My regiment was placed upon provost duty in the town. Mills, and bivouacked at 2 a. November 20, marched at 7 a. Macon and Savannah Railroad, crossed the same and encamped between Griswoldville and. Gordon on the railroad, having marched eighteen miles. November 22, the Second Brigade, First. Division, Fifteenth Army Corps, to which my regiment is attached, having been ordered to make. Macon, Ga. The column moved forward on the above-named. Duncan's farm on the left of the railroad, proceeding toward Macon.
We soon drove them from. Fifteenth Army Corps that the object of our reconnaissance was obtained, the command was. Having arrived at the point designated upon Duncan's farm, we formed line of battle covering the. Macon road, with our flanks resting in the timber while our front and center was in the open. The regiments composing the command were assigned positions on the line as follows: On. Having formed line and taken up the position assigned me, I immediately.
In less than an hour after getting into position, as above stated, our skirmishers became. Charles C. Walcutt, commanding Second. I had no sooner done this than from the. Companies I, K, and H, having been placed in the center of the brigade.
Infantry and the Forty-sixth Ohio Volunteer Infantry. These companies I deployed along the. Goldsmith, lieutenant and adjutant, who managed them admirably during the remainder of the. The three companies in the center I placed under the immediate command of Capt. John W. Headington, and he continued to manage them during the remainder of the fight with skill and.
On the right flank my men were much exposed, having no works to shelter. In this engagement, which lasted from 1 o'clock until dark, the enemy made some. Toward evening I received an order from Col. Catterson, Ninety-seventh Indiana. Infantry, who in the meantime had assumed command of the brigade, owing to Brigadier. General Walcutt's having been wounded, to be ready with a heavy skirmish line in my front to.
This movement was accordingly executed, and resulted in the capture of several prisoners, most. We found a considerable number of small-arms, which I had brought in. After the close of the fight and the gathering up of all the. In this engagement I lost 2 men killed and 18 wounded, a list of which is. Prisoners captured represent that the enemy attacked us with fifteen regiments of.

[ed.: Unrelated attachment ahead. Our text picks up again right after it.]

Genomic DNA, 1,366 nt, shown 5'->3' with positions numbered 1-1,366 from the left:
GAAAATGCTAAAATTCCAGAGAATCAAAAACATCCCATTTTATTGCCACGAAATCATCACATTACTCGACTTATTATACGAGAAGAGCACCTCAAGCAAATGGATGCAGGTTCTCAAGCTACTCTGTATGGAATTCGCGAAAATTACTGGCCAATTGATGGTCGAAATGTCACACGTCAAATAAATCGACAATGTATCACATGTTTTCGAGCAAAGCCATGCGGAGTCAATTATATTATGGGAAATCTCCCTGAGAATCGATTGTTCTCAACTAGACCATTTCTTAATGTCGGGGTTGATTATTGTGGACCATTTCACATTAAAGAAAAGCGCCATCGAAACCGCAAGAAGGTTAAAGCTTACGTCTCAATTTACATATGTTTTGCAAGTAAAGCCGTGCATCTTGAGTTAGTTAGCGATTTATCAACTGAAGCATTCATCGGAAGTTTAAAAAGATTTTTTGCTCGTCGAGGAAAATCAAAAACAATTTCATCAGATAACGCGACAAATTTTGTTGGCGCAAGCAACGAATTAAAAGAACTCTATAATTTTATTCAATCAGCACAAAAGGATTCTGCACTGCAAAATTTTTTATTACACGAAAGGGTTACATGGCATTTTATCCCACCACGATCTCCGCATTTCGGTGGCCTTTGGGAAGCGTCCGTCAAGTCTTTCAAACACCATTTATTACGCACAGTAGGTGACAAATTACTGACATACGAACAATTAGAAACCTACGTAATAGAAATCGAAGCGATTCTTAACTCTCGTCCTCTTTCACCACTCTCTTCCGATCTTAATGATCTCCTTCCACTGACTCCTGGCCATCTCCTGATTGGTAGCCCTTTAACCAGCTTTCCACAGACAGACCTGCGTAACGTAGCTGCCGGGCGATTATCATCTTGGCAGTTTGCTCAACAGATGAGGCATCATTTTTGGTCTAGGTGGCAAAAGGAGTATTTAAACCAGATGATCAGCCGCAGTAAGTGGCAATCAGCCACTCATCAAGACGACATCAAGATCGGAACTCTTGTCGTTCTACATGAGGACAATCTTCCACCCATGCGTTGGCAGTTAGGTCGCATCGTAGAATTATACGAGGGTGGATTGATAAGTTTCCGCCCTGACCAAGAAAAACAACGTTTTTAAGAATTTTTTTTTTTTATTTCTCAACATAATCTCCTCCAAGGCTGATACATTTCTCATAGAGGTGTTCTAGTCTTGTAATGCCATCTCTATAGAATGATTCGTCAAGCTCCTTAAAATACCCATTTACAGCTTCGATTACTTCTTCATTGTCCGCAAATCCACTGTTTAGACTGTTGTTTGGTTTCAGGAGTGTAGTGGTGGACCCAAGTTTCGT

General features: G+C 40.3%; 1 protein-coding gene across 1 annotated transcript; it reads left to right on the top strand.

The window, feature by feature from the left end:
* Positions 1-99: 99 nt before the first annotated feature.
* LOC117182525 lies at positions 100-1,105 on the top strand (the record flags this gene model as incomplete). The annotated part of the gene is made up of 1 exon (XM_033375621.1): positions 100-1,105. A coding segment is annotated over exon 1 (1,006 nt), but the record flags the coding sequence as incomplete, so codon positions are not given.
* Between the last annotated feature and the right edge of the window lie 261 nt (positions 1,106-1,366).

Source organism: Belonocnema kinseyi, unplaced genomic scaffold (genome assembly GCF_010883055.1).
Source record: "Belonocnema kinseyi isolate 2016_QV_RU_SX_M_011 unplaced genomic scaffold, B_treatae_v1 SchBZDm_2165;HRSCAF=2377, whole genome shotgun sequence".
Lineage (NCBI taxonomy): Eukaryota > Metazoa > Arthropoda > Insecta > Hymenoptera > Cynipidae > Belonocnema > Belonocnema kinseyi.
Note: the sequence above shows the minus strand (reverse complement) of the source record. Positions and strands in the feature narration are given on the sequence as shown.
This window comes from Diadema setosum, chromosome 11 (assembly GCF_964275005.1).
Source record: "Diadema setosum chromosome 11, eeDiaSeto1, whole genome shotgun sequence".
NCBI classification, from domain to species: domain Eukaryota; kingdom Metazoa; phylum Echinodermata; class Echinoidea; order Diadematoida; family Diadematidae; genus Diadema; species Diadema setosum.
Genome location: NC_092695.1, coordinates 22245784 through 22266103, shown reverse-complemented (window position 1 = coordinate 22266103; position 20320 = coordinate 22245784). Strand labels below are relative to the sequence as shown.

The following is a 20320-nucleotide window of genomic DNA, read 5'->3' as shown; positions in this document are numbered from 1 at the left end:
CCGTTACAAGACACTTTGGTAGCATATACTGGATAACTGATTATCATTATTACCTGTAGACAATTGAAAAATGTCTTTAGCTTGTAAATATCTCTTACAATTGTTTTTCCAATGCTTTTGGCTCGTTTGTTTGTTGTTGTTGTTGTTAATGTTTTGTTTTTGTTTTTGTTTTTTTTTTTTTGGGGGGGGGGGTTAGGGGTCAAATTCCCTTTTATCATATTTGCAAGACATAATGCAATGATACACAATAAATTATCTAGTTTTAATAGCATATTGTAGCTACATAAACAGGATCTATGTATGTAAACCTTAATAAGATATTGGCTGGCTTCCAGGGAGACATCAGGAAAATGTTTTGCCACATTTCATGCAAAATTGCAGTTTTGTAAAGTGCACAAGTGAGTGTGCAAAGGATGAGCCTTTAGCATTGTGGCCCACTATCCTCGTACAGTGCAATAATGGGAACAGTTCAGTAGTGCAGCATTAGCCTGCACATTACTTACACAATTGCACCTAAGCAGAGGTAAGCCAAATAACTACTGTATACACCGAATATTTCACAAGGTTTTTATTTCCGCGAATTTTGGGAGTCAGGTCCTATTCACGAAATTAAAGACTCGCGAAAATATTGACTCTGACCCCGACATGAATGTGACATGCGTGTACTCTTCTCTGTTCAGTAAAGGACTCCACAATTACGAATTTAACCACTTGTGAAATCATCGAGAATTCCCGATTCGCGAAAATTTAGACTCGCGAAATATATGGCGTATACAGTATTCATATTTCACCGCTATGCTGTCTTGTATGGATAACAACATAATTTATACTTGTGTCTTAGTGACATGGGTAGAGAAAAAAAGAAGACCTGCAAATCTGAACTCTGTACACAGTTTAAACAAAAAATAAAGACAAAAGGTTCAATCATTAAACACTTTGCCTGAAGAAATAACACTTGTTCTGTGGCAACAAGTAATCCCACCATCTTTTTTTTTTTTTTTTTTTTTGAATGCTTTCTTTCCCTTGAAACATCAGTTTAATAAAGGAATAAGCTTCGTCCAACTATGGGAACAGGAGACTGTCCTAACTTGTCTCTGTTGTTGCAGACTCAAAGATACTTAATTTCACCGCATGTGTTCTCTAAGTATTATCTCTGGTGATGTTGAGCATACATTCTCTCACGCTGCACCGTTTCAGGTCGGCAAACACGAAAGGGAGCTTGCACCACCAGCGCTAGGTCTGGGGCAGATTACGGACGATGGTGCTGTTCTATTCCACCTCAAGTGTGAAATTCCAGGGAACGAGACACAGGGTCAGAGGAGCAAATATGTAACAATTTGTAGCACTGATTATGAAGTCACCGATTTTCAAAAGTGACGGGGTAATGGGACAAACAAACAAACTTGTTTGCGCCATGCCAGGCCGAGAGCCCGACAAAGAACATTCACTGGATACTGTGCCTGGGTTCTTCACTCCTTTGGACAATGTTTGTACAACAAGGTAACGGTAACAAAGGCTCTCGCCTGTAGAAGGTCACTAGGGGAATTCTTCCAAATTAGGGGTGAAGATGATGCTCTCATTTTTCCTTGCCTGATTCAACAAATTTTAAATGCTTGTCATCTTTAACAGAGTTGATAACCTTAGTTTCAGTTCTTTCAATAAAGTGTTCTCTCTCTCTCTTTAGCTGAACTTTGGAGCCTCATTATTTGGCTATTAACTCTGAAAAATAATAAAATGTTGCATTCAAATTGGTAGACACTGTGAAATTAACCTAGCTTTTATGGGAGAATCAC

In justice to my men I should state. My officers all behaved. My regiment occupying and holding. The strength of my regiment in this engagement was effective men, armed as. Springfield rifled muskets, caliber. Spencer rifles, caliber. Total November 23, continued our march at 7 a. Gordon, Wilkinson County, Ga.
November 24. Wilkinson County, Ga. November 25, marched at 7 a. November 26, marched at 4 p. Oconee River at 8 p. County, at 11 p. November 27, broke camp at 1 p. November 28, broke camp at 8 a. Emanuel County, Ga. November 29, broke camp at 8 a. November 30, continued our. December 1, broke camp at 6 a. December 2, broke camp at 7 a. December 3, remained in camp.
December 4. December 5, continued to march at 7 a. December G, broke camp at 3 p. December 7, the Third. In obedience to orders received I moved the One hundredth Regiment. County, Ga. December 9, remained in camp. December 10, broke camp at 10 a.
December 11 to 19, moved two miles to the. Here we. Ogeechee road and support the Twelfth Wisconsin Battery, stationed on that road; was relieved. December 20. Headington commanding. Returned to Savannah December 24, having loaded our train, composed of wagons, with.
I also drove into camp head of beefcattle. During the. December The health of the. We foraged largely upon the. On starting from Atlanta November 15 my. Enlisted men present for duty Officers present for duty Aggregate present for duty At the battle of Duncan's farm, November 22, I lost twenty killed and wounded.
December 6 one of my men who was detailed as scout at the headquarters of Maj. Howard, commanding Army of the Tennessee, was killed, leaving the strength of my command. Commissioned officers present for duty Aggregate strength present for duty During the entire campaign I have used the following amount of ammunition:.